We may also recommend one of our specialist moisturisers to be used. If infected, we will treat the infection and dress appropriately. Our professional podiatrists will then determine why they are occurring and suggest methods to stop them returning.
What are they? Most commonly, pain around the top free edge of the nail, with red warm skin and in more severe cases a pussy discharge. People often describe these as angry and comment they can’t touch them.
Cause: Several reasons, but most commonly a poor cutting technique. Most people find it a relief to cut down the side of their nail. Unfortunately often a very small spike is inadvertently left in the side, which may grow up and penetrate the skin. This acts as a foreign body, becomes inflamed and infected. The same process may occur if you were to get a splinter in your finger.
Other causes may be an involuted nail, which may pinch the skin, or poor footwear, which is generally too tight, forcing the nail into the skin causing an irritation.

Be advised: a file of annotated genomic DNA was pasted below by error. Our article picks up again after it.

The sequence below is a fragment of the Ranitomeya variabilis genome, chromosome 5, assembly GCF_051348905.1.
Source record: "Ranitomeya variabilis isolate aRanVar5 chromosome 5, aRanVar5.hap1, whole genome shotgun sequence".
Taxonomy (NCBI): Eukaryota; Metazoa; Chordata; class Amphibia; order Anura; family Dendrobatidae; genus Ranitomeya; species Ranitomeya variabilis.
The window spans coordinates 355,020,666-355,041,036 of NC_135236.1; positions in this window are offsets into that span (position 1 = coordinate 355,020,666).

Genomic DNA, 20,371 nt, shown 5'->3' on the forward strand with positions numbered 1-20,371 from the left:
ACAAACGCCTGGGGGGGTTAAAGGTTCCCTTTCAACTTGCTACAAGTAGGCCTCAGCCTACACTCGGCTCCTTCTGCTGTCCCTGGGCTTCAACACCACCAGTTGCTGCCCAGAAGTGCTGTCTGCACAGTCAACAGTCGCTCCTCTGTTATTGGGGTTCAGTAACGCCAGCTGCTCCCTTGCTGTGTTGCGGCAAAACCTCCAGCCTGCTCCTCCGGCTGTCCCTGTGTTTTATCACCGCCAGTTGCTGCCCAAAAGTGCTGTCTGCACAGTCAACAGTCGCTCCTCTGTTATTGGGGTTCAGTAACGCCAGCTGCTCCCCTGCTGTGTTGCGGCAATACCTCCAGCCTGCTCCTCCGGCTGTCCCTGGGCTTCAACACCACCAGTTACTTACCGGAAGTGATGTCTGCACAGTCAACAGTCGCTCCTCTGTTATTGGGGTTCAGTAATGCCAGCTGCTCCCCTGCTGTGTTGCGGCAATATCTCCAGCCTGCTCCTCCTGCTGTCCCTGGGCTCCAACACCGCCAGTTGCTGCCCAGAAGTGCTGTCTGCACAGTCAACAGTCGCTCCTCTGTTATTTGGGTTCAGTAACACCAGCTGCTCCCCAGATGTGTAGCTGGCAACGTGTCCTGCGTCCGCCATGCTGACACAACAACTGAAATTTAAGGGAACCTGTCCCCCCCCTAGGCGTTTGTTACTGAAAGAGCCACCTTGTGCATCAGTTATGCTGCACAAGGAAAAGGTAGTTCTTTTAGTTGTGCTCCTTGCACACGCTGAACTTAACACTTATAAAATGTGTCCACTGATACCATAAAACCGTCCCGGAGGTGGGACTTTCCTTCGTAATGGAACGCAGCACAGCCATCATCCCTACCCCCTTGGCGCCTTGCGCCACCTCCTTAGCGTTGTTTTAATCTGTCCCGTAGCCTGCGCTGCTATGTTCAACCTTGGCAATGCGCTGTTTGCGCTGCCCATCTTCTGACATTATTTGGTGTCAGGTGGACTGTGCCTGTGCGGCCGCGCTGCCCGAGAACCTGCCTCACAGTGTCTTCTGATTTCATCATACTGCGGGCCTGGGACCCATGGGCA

How are they treated? The small portion of nail needs to be removed. In most cases this is a simple procedure taking only minutes. Our podiatrist will then clean the area and, if necessary, dress the toe if it has been infected. Yes, this is painless. Yes, if necessary, we are able to provide you with local anaesthetic.
Nail surgery: In the most extreme case nail surgery may be required. Our team have extensive training in this field. The procedure by our podiatrists varies greatly from many general surgeons. No stitches are required. Little if any scarring occurs and you are able to walk out from the procedure immediately after. The success rate for the procedure is very high.
What are they? Fallen Arch, ankles that roll in, are descriptions generally of PRONATION of particular joints in the foot.